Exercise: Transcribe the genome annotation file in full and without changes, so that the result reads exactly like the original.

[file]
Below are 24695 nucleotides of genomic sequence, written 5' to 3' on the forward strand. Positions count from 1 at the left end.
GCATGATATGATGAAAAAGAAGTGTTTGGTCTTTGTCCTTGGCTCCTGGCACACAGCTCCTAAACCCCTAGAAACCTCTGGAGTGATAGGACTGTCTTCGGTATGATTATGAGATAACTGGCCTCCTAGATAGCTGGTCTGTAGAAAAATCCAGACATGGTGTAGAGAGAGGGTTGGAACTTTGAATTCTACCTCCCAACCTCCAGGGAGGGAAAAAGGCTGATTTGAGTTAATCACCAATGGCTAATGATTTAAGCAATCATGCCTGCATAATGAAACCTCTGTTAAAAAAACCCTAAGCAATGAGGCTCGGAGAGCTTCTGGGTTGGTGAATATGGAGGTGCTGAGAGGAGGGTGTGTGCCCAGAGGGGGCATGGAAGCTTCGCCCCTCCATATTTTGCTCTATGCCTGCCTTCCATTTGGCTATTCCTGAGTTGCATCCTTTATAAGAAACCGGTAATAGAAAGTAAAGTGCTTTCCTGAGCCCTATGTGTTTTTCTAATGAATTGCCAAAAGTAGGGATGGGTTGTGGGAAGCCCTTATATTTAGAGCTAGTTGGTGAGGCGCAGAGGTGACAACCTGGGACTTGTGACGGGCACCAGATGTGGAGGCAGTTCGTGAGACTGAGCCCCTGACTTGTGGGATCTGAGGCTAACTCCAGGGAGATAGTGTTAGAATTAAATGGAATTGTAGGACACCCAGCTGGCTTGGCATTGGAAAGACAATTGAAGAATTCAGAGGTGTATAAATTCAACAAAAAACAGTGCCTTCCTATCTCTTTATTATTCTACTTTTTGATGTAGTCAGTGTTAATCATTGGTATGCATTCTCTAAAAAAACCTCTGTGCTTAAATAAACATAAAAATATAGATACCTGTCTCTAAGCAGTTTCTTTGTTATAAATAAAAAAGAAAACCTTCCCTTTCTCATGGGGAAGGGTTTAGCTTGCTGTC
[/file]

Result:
Below are 24695 nucleotides of genomic sequence, written 5' to 3' on the forward strand. Positions count from 1 at the left end.
GCATGATATGATGAAAAAGAAGTGTTTGGTCTTTGTCCTTGGCTCCTGGCACACAGCTCCTAAACCCCTAGAAACCTCTGGAGTGATAGGACTGTCTTCGGTATGATTATGAGATAACTGGCCTCCTAGATAGCTGGTCTGTAGAAAAATCCAGACATGGTGTAGAGAGAGGGTTGGAACTTTGAATTCTACCTCCCAACCTCCAGGGAGGGAAAAAGGCTGATTTGAGTTAATCACCAATGGCTAATGATTTAAGCAATCATGCCTGCATAATGAAACCTCTGTTAAAAAAACCCTAAGCAATGAGGCTCGGAGAGCTTCTGGGTTGGTGAATATGGAGGTGCTGAGAGGAGGGTGTGTGCCCAGAGGGGGCATGGAAGCTTCGCCCCTCCATATTTTGCTCTATGCCTGCCTTCCATTTGGCTATTCCTGAGTTGCATCCTTTATAAGAAACCGGTAATAGAAAGTAAAGTGCTTTCCTGAGCCCTATGTGTTTTTCTAATGAATTGCCAAAAGTAGGGATGGGTTGTGGGAAGCCCTTATATTTAGAGCTAGTTGGTGAGGCGCAGAGGTGACAACCTGGGACTTGTGACGGGCACCAGATGTGGAGGCAGTTCGTGAGACTGAGCCCCTGACTTGTGGGATCTGAGGCTAACTCCAGGGAGATAGTGTTAGAATTAAATGGAATTGTAGGACACCCAGCTGGCTTGGCATTGGAAAGACAATTGAAGAATTCAGAGGTGTATAAATTCAACAAAAAACAGTGCCTTCCTATCTCTTTATTATTCTACTTTTTGATGTAGTCAGTGTTAATCATTGGTATGCATTCTCTAAAAAAACCTCTGTGCTTAAATAAACATAAAAATATAGATACCTGTCTCTAAGCAGTTTCTTTGTTATAAATAAAAAAGAAAACCTTCCCTTTCTCATGGGGAAGGGTTTAGCTTGCTGTC